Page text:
Squash, Winter, Spaghetti

Organic Spaghetti – Fork out the squash pasta! This has to be baked or boiled before the fibers separated into long noodles, resembling spaghetti.  A fun treat for the family with kid-friendly vegetable appeal.  Oblong, medium-sized light yellow fruits have very sweet flesh.  (Cucurbita pepo)

Squash, Winter, Spaghetti Plant Info

  • PLANT TYPE: Annual
  • SCIENTIFIC NAME: Cucurbita pepo – Summer | Cucurbita spp.  – Winter
  • LIGHT: Full Sun
  • SOIL TYPE: Medium-rich, well-drained soil
  • pH RANGE: 5.5 – 6.5
  • MOISTURE/WATERING: Average
  • MATURITY IN DAYS: 50 – 60 from transplant
  • KNOWN PESTS: Striped and spotted cucumber beetles
  • KNOWN DISEASES: Powdery mildew

OVERVIEW:

Squash plants, which includes zucchini, are best known for the ease at which they can be grown, making any novice gardener look like a pro.  Squash prefer soil with lots of organic matter such as aged manure or compost.  Harvest squash and zucchini while they are young and still shiny, and before their seeds are well-developed.  The many varieties of squash are used in everything from appetizers to desserts.  Squash are excellent sauteed or steamed and when used in casseroles, breads or cakes.

PROPAGATION / SOWING OF SQUASH:

Plant squash after all danger of frost has past or when the soil has warmed to 21-27°C (70-80°F) as seed will not germinate in cool soil.  For early plantings, use floating row covers to raise soil temperature, increase early growth and protect tender plants from wind injury.  Sow summer squash 1” deep, 6” apart, thinning to 12” apart in rows 36-48” apart.  Sow winter or vining squash similarly, using a spacing of 24-36” between plants with 48-60” row spacing.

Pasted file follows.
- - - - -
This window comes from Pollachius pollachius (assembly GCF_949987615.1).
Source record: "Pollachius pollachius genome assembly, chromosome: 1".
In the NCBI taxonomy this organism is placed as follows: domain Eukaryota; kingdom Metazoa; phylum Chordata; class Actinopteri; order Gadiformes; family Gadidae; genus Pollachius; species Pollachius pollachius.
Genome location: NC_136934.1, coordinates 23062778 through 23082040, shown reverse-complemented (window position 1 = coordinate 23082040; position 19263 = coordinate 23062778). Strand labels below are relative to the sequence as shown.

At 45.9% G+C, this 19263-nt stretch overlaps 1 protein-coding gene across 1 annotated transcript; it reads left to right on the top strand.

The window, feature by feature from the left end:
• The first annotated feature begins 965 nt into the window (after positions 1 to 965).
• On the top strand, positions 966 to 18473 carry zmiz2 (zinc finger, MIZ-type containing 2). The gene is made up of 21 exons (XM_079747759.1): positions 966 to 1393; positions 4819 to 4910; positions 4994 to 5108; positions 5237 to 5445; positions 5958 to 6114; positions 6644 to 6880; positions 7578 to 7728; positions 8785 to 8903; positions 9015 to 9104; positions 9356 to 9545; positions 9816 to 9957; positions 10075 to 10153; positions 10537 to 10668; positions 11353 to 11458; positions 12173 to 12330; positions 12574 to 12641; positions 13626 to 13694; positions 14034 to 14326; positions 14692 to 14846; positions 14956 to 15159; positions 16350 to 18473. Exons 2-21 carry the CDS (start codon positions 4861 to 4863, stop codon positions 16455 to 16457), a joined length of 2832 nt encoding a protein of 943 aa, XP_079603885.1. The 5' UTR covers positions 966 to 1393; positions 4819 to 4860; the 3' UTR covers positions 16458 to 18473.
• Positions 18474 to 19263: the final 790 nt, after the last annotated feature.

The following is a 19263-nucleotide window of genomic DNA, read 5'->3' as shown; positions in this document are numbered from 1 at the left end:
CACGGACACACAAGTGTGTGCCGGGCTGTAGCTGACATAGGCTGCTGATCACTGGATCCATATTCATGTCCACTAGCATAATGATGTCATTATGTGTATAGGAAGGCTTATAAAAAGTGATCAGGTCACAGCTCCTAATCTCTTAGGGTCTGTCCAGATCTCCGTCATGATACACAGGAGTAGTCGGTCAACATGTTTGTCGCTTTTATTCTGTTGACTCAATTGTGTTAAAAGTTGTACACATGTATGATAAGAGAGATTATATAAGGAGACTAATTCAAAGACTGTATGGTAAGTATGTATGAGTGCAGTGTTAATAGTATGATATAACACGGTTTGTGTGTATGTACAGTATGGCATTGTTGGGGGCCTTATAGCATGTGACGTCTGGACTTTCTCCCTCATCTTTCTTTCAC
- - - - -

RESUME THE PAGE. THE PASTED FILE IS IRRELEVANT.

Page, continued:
COMPANION PLANTING OF SQUASH:

Squash do well with celery, corn, onion, radish.

CARE & GROWING OF SQUASH:

Squash prefer full sun and a soil pH of 5.5-6.5.  Squash are moderate feeders; mix plenty of organic matter into soil as squash prefers a rich loamy soil of good fertility and moisture retention.  Even and sufficient soil moisture is essential.  Squash benefits from mild feedings with a fertilizer high in phosphorous to initiate fruit formation.

HARVESTING OF SQUASH:

Harvest summer squash when they are 4-8” long and when their skin is still shiny.  Winter squash can be cut later in the summer or early fall before frost, or when the skin is hard enough so that you can not cut it with your finger nail.  Simply cut from the vine leaving 4-6” of stem attached to the fruit.  Store in a cool, dry area.

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